When we first found out about Prince of Persia: The Forgotten Sands, it was impossible to not be skeptical. After closing out the Sands of Time trilogy and dropping wads of cash on a flashy new reboot for the franchise, publisher Ubisoft just suddenly decided that the character was too good to let go? And this decision just happened to coincide with the feature-film adaptation of the first game?
Above: Purely coincidental!
This had %26ldquo;bullshit tie-in%26rdquo; written all over it. Still, Ubisoft repeatedly assured us (and everyone else in the gaming press) that Forgotten Sands wouldn%26rsquo;t be a movie game, and that its release date was a coincidence, even though it%26rsquo;s hitting shelves exactly 10 days before the film%26rsquo;s release. Suspicious as these claims seemed, they were backed up by some slick gameplay demonstrations that gave us hope that Forgotten Sands wouldn%26rsquo;t be crap, even if its redesigned Prince sort of looks like what you%26rsquo;d get at the center of a Venn diagram made up of his old appearance, Jake Gyllenhaal and Eric Stoltz in Mask.
Now that the game is out, there%26rsquo;s one burning question to be answered: Did this turn out to be a worthy sequel to the Sands of Time franchise? Or is it just a vapid rush job?
The short answer to both of those questions is %26ldquo;yes.%26rdquo; Forgotten Sands isn%26rsquo;t quite as meaty as previous games in the series, like The Sands of Time or even The Two Thrones. Where those games focused on exploration and treated their environments as giant puzzles, Forgotten Sands treats them like demanding obstacle courses; thanks to the liberal use of fixed camera angles and a very deliberate approach to level design, there%26rsquo;s usually very little doubt as to which path you%26rsquo;re supposed to take.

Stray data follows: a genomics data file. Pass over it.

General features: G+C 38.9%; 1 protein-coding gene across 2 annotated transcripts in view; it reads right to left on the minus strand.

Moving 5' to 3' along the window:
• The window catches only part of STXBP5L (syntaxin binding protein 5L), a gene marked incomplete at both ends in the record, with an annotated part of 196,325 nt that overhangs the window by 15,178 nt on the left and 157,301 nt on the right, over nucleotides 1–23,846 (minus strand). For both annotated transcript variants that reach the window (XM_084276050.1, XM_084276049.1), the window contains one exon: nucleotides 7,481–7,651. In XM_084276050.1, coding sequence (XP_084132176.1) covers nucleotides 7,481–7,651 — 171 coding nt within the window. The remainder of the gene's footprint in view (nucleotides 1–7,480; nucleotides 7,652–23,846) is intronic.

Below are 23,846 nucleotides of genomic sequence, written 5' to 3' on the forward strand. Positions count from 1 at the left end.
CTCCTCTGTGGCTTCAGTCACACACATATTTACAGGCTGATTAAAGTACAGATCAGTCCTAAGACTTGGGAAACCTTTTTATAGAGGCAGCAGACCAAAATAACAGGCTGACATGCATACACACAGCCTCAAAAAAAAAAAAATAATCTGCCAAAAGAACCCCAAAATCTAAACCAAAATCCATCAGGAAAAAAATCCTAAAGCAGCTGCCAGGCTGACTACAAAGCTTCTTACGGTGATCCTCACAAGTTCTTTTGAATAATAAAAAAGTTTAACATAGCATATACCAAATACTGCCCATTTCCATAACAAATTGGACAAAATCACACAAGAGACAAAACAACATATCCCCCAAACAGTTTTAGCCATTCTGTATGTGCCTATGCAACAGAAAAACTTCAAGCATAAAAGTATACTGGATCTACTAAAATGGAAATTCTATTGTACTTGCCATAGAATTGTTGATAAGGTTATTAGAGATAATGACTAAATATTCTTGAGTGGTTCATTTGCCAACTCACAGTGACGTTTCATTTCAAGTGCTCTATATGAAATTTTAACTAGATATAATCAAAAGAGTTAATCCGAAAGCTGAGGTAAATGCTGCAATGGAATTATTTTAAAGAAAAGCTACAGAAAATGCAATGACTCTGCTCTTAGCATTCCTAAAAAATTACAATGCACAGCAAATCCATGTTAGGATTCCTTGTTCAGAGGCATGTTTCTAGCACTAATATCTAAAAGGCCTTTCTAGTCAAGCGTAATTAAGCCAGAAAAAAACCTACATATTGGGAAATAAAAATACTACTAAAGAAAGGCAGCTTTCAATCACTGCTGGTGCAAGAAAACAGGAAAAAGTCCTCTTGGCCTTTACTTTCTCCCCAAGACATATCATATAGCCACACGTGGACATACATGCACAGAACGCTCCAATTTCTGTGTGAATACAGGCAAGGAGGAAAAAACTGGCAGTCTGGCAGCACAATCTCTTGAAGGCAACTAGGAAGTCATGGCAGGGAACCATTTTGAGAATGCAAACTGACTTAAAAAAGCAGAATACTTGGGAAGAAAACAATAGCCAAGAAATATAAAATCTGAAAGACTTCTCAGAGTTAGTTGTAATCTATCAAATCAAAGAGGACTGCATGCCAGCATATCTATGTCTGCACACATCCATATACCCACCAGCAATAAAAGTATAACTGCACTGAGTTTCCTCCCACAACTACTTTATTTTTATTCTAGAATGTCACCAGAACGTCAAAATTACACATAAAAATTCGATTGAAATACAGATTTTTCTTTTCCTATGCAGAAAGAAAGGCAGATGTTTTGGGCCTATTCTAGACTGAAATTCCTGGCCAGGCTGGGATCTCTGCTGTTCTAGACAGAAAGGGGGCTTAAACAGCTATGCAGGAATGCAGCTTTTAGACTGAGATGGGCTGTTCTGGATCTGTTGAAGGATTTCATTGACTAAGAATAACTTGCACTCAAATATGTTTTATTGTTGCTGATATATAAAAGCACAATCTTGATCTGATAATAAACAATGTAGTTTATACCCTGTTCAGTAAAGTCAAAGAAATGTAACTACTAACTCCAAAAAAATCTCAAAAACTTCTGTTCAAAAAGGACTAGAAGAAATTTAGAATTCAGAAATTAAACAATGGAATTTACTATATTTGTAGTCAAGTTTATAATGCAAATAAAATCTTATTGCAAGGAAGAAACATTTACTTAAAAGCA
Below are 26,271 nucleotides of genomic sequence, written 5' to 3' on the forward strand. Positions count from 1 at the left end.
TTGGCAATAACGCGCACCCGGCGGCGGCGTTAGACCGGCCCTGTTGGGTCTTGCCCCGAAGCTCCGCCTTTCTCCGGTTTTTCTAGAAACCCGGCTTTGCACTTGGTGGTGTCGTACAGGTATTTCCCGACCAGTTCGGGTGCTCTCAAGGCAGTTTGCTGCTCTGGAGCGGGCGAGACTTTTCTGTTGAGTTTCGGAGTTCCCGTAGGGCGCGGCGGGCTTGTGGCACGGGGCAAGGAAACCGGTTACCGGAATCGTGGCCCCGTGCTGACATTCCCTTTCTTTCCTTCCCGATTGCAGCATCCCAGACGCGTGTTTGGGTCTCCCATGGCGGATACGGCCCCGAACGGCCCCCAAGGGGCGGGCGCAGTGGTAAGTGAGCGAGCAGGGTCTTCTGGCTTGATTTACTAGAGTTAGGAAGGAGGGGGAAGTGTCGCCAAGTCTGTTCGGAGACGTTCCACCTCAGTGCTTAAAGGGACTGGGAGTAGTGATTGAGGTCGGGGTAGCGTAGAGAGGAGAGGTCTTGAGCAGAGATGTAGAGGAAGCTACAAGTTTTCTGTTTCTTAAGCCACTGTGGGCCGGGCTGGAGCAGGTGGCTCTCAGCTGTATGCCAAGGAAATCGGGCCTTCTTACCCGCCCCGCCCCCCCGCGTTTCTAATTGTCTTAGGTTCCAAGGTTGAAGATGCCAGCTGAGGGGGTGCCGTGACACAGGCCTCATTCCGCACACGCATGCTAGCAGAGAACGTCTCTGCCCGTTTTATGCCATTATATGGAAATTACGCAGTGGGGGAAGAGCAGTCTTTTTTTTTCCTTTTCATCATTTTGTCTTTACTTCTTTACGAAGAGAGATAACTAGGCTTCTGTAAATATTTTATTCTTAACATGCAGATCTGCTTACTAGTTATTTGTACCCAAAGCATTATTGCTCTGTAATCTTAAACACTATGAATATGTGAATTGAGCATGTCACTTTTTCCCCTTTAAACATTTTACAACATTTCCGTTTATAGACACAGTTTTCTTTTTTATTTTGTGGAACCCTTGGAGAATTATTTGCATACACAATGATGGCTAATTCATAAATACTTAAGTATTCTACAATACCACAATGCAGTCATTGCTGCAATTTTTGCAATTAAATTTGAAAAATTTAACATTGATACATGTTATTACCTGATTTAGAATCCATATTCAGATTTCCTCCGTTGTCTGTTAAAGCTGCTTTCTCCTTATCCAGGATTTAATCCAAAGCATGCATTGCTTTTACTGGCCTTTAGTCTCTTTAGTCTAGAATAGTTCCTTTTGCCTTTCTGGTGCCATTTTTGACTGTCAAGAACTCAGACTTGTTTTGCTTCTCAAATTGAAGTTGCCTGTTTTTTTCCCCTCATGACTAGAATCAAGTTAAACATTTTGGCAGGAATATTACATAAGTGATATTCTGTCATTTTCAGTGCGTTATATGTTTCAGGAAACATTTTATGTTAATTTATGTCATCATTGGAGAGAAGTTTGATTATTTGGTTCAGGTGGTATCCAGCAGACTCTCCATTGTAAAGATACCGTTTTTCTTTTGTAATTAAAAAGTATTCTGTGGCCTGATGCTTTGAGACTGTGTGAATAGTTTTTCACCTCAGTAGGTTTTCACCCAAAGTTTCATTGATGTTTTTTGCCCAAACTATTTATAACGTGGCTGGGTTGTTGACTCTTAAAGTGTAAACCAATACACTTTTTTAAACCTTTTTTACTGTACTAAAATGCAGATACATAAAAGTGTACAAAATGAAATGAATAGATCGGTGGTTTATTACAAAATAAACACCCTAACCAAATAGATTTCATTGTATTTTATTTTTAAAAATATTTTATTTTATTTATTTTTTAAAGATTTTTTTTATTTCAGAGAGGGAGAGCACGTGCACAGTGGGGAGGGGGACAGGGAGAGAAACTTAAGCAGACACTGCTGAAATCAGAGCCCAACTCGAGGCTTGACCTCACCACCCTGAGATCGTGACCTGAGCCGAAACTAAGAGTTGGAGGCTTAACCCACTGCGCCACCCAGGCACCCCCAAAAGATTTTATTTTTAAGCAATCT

Even the solutions to the big, open puzzle rooms will quickly become obvious once you%26rsquo;ve found the critical first handhold. The challenge, then, comes not from figuring out where you%26rsquo;re supposed to go, but from carefully timing each move through the obstacles ahead of you, whether they%26rsquo;re a series of wall-mounted buzzsaws or a chain of objects that require magic to become useful (more on that later).
Above: That%26rsquo;s not always true, though; the massive Astrolabe is one hell of a platform puzzle
On the other hand, holy Christ is Forgotten Sands fun. It might not have the depth of its predecessors, but it takes everything that was good about them and streamlines it into an adventure that rarely slows down and never really gets frustrating. Your path might be clear and linear most of the time, but it%26rsquo;s a blast to traverse, and taking out most of the guesswork means you%26rsquo;re free to blindly chain together acrobatic moves so quickly, it%26rsquo;s impossible not to feel like a badass when you nail them all.
That said, it%26rsquo;s important to stress that you%26rsquo;re not just randomly pushing buttons to make the silly man do the cool things. Unlike the 2008 Prince of Persia reboot, which boiled almost every action down to a single button press, Forgotten Sands brings back some of the sense of control that made the Sands games fun %26ndash; which is to say that A) you have to hold down the right trigger to run across walls again, and B) you can once again reverse time whenever you%26rsquo;ve missed a jump or otherwise made a stupid mistake.
Above: It%26rsquo;s hard to tell without seeing it in motion, but this is what rewinding time looks like
Forgotten Sands also fixes one of the biggest irritations from previous games in the series: jumping while hanging from a ledge. In the Sands trilogy, hang-jumping enabled players to jump straight up, sideways across a vertical gap or straight backwards, which frequently resulted in rewinds and/or deaths if you messed it up. This time around, hitting jump only ever results in a direct 180-degree leap away from the ledge you%26rsquo;re hanging on, while scrambling up or sideways are now handled by the wall-run. It takes a little getting used to, but it means a lot fewer cheap deaths.
That just leaves one other longstanding problem from the Sands of Time series: the combat. While the 2008 reboot addressed this by turning fights into elaborate, combo-heavy duels against single opponents, Forgotten Sands takes the opposite approach and pits you against mobs of sand zombies. Not only does this work surprisingly well, but it introduces a whole new dynamic to the fighting: crowd control.